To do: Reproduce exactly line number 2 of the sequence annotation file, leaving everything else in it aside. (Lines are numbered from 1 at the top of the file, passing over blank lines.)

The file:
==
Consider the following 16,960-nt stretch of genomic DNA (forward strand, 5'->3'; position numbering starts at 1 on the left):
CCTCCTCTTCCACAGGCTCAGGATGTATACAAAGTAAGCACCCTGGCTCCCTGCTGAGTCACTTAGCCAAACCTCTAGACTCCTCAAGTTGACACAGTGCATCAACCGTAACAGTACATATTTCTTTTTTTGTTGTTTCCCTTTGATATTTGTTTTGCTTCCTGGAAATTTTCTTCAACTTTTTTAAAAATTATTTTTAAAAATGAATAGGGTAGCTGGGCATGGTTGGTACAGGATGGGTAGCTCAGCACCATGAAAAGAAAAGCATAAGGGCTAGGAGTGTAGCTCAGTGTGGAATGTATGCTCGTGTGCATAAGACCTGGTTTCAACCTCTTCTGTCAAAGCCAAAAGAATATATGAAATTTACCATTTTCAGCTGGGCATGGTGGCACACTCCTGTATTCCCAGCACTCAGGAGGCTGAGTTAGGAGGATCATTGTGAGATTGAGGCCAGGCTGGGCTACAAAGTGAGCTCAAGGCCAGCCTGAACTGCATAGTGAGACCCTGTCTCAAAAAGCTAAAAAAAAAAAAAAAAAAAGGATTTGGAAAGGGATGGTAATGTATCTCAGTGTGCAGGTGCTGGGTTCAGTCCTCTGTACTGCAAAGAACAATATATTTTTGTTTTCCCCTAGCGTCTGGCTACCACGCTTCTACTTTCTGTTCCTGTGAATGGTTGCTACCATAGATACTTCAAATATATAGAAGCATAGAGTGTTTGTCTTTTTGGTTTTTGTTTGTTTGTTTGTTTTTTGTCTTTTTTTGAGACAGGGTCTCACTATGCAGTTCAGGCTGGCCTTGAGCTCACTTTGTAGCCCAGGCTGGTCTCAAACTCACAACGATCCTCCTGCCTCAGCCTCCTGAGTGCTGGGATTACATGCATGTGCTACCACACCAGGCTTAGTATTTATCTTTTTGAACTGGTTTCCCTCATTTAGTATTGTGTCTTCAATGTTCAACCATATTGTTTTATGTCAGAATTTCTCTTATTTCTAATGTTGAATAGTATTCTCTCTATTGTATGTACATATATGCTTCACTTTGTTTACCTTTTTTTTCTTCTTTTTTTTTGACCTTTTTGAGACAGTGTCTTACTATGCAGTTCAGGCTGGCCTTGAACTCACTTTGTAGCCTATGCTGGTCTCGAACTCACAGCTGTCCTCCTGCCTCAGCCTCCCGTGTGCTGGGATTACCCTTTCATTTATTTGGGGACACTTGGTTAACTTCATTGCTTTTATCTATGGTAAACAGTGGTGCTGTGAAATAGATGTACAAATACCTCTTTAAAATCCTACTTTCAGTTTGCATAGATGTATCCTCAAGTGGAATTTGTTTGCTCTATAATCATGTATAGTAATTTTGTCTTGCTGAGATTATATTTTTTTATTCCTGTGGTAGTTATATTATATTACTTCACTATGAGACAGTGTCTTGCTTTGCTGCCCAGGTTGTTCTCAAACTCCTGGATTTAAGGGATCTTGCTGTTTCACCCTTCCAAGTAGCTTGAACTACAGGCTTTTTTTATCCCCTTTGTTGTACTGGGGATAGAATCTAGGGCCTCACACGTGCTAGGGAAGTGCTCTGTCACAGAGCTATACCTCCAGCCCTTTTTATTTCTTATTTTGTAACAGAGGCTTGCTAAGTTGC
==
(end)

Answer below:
CCTCCTCTTCCACAGGCTCAGGATGTATACAAAGTAAGCACCCTGGCTCCCTGCTGAGTCACTTAGCCAAACCTCTAGACTCCTCAAGTTGACACAGTGCATCAACCGTAACAGTACATATTTCTTTTTTTGTTGTTTCCCTTTGATATTTGTTTTGCTTCCTGGAAATTTTCTTCAACTTTTTTAAAAATTATTTTTAAAAATGAATAGGGTAGCTGGGCATGGTTGGTACAGGATGGGTAGCTCAGCACCATGAAAAGAAAAGCATAAGGGCTAGGAGTGTAGCTCAGTGTGGAATGTATGCTCGTGTGCATAAGACCTGGTTTCAACCTCTTCTGTCAAAGCCAAAAGAATATATGAAATTTACCATTTTCAGCTGGGCATGGTGGCACACTCCTGTATTCCCAGCACTCAGGAGGCTGAGTTAGGAGGATCATTGTGAGATTGAGGCCAGGCTGGGCTACAAAGTGAGCTCAAGGCCAGCCTGAACTGCATAGTGAGACCCTGTCTCAAAAAGCTAAAAAAAAAAAAAAAAAAAGGATTTGGAAAGGGATGGTAATGTATCTCAGTGTGCAGGTGCTGGGTTCAGTCCTCTGTACTGCAAAGAACAATATATTTTTGTTTTCCCCTAGCGTCTGGCTACCACGCTTCTACTTTCTGTTCCTGTGAATGGTTGCTACCATAGATACTTCAAATATATAGAAGCATAGAGTGTTTGTCTTTTTGGTTTTTGTTTGTTTGTTTGTTTTTTGTCTTTTTTTGAGACAGGGTCTCACTATGCAGTTCAGGCTGGCCTTGAGCTCACTTTGTAGCCCAGGCTGGTCTCAAACTCACAACGATCCTCCTGCCTCAGCCTCCTGAGTGCTGGGATTACATGCATGTGCTACCACACCAGGCTTAGTATTTATCTTTTTGAACTGGTTTCCCTCATTTAGTATTGTGTCTTCAATGTTCAACCATATTGTTTTATGTCAGAATTTCTCTTATTTCTAATGTTGAATAGTATTCTCTCTATTGTATGTACATATATGCTTCACTTTGTTTACCTTTTTTTTCTTCTTTTTTTTTGACCTTTTTGAGACAGTGTCTTACTATGCAGTTCAGGCTGGCCTTGAACTCACTTTGTAGCCTATGCTGGTCTCGAACTCACAGCTGTCCTCCTGCCTCAGCCTCCCGTGTGCTGGGATTACCCTTTCATTTATTTGGGGACACTTGGTTAACTTCATTGCTTTTATCTATGGTAAACAGTGGTGCTGTGAAATAGATGTACAAATACCTCTTTAAAATCCTACTTTCAGTTTGCATAGATGTATCCTCAAGTGGAATTTGTTTGCTCTATAATCATGTATAGTAATTTTGTCTTGCTGAGATTATATTTTTTTATTCCTGTGGTAGTTATATTATATTACTTCACTATGAGACAGTGTCTTGCTTTGCTGCCCAGGTTGTTCTCAAACTCCTGGATTTAAGGGATCTTGCTGTTTCACCCTTCCAAGTAGCTTGAACTACAGGCTTTTTTTATCCCCTTTGTTGTACTGGGGATAGAATCTAGGGCCTCACACGTGCTAGGGAAGTGCTCTGTCACAGAGCTATACCTCCAGCCCTTTTTATTTCTTATTTTGTAACAGAGGCTTGCTAAGTTGC